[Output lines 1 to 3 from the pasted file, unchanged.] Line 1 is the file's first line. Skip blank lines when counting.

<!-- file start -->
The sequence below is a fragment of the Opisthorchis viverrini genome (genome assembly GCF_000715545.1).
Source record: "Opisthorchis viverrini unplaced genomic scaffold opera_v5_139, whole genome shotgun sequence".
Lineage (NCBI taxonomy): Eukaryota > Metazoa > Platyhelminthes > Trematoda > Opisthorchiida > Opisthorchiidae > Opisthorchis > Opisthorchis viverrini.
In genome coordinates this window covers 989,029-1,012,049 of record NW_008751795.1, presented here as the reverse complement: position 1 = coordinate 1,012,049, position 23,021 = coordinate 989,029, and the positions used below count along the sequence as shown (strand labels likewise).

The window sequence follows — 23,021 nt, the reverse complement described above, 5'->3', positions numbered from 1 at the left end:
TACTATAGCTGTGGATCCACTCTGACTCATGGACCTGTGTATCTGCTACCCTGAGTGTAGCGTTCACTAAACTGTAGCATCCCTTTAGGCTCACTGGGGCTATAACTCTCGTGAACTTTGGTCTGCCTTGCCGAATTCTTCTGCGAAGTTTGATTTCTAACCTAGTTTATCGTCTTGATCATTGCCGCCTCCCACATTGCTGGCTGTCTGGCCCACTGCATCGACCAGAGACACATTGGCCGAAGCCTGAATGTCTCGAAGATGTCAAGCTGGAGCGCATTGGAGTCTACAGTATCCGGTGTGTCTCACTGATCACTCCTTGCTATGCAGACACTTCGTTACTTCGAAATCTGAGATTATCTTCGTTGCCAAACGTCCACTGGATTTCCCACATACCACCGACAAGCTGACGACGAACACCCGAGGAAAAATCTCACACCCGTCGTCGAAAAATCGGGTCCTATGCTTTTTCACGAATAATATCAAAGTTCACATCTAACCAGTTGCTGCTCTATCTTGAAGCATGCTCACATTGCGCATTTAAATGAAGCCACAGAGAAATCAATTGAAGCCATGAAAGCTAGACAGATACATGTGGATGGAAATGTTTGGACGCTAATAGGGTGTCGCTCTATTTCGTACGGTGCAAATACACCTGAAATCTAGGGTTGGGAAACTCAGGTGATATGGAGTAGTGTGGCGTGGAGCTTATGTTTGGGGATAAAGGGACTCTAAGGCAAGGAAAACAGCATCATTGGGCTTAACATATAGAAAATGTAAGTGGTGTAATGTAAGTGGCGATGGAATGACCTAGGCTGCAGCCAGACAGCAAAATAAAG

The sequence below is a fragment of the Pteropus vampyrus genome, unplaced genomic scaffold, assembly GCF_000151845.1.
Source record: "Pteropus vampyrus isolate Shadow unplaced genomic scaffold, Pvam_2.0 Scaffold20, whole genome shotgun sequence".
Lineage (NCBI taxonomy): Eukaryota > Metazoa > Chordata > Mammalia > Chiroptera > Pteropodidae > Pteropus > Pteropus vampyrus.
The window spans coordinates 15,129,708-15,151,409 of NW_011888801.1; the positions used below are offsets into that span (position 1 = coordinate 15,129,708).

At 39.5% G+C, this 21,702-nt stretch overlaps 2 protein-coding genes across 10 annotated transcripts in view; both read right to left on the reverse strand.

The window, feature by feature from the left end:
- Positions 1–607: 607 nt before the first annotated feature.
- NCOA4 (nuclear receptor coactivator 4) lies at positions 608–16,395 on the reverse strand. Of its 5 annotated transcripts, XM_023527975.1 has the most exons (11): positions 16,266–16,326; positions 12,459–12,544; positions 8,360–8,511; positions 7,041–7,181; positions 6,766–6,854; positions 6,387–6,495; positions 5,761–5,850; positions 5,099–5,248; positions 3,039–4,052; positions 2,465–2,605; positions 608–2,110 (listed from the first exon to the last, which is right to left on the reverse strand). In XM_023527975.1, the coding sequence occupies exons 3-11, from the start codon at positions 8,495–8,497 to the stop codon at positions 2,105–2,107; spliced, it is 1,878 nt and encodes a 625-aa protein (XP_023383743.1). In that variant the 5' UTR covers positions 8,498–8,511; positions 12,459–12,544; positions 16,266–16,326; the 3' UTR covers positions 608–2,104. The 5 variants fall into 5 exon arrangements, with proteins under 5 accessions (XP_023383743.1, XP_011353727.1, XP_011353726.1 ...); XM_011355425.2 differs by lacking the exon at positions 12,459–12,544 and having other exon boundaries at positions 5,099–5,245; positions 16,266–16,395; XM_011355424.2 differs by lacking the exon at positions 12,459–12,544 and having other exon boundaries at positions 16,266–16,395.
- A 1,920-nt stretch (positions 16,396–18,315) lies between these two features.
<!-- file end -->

The sequence below is a fragment of the Opisthorchis viverrini genome (genome assembly GCF_000715545.1).
Source record: "Opisthorchis viverrini unplaced genomic scaffold opera_v5_139, whole genome shotgun sequence".
Lineage (NCBI taxonomy): Eukaryota > Metazoa > Platyhelminthes > Trematoda > Opisthorchiida > Opisthorchiidae > Opisthorchis > Opisthorchis viverrini.